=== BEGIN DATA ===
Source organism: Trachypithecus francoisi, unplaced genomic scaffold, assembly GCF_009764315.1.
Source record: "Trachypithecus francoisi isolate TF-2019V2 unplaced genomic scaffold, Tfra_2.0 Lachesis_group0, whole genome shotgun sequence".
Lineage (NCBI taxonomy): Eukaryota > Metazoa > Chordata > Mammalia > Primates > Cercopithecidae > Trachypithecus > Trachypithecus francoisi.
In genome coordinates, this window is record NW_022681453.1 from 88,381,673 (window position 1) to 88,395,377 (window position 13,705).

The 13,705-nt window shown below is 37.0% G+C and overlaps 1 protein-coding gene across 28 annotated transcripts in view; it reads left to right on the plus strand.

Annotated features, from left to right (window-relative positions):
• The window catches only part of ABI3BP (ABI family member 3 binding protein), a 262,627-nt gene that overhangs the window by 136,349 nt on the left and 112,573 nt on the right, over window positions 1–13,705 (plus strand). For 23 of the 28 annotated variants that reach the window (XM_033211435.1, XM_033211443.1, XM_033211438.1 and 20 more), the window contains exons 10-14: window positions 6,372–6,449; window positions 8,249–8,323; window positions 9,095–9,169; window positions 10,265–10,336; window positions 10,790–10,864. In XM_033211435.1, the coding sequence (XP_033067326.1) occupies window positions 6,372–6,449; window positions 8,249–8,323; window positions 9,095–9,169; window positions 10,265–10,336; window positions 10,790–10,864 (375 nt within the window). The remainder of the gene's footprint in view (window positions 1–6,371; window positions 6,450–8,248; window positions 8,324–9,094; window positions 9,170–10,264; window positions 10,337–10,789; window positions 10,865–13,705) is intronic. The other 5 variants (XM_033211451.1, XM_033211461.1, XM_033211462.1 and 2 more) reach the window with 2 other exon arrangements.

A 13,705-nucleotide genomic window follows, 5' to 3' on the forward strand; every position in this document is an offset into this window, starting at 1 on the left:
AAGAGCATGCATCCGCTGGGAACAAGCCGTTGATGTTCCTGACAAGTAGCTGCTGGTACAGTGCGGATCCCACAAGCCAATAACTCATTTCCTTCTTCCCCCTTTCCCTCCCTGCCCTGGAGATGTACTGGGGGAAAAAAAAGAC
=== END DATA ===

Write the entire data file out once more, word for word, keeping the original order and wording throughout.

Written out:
Source organism: Trachypithecus francoisi, unplaced genomic scaffold, assembly GCF_009764315.1.
Source record: "Trachypithecus francoisi isolate TF-2019V2 unplaced genomic scaffold, Tfra_2.0 Lachesis_group0, whole genome shotgun sequence".
Lineage (NCBI taxonomy): Eukaryota > Metazoa > Chordata > Mammalia > Primates > Cercopithecidae > Trachypithecus > Trachypithecus francoisi.
In genome coordinates, this window is record NW_022681453.1 from 88,381,673 (window position 1) to 88,395,377 (window position 13,705).

The 13,705-nt window shown below is 37.0% G+C and overlaps 1 protein-coding gene across 28 annotated transcripts in view; it reads left to right on the plus strand.

Annotated features, from left to right (window-relative positions):
• The window catches only part of ABI3BP (ABI family member 3 binding protein), a 262,627-nt gene that overhangs the window by 136,349 nt on the left and 112,573 nt on the right, over window positions 1–13,705 (plus strand). For 23 of the 28 annotated variants that reach the window (XM_033211435.1, XM_033211443.1, XM_033211438.1 and 20 more), the window contains exons 10-14: window positions 6,372–6,449; window positions 8,249–8,323; window positions 9,095–9,169; window positions 10,265–10,336; window positions 10,790–10,864. In XM_033211435.1, the coding sequence (XP_033067326.1) occupies window positions 6,372–6,449; window positions 8,249–8,323; window positions 9,095–9,169; window positions 10,265–10,336; window positions 10,790–10,864 (375 nt within the window). The remainder of the gene's footprint in view (window positions 1–6,371; window positions 6,450–8,248; window positions 8,324–9,094; window positions 9,170–10,264; window positions 10,337–10,789; window positions 10,865–13,705) is intronic. The other 5 variants (XM_033211451.1, XM_033211461.1, XM_033211462.1 and 2 more) reach the window with 2 other exon arrangements.

A 13,705-nucleotide genomic window follows, 5' to 3' on the forward strand; every position in this document is an offset into this window, starting at 1 on the left:
AAGAGCATGCATCCGCTGGGAACAAGCCGTTGATGTTCCTGACAAGTAGCTGCTGGTACAGTGCGGATCCCACAAGCCAATAACTCATTTCCTTCTTCCCCCTTTCCCTCCCTGCCCTGGAGATGTACTGGGGGAAAAAAAAGAC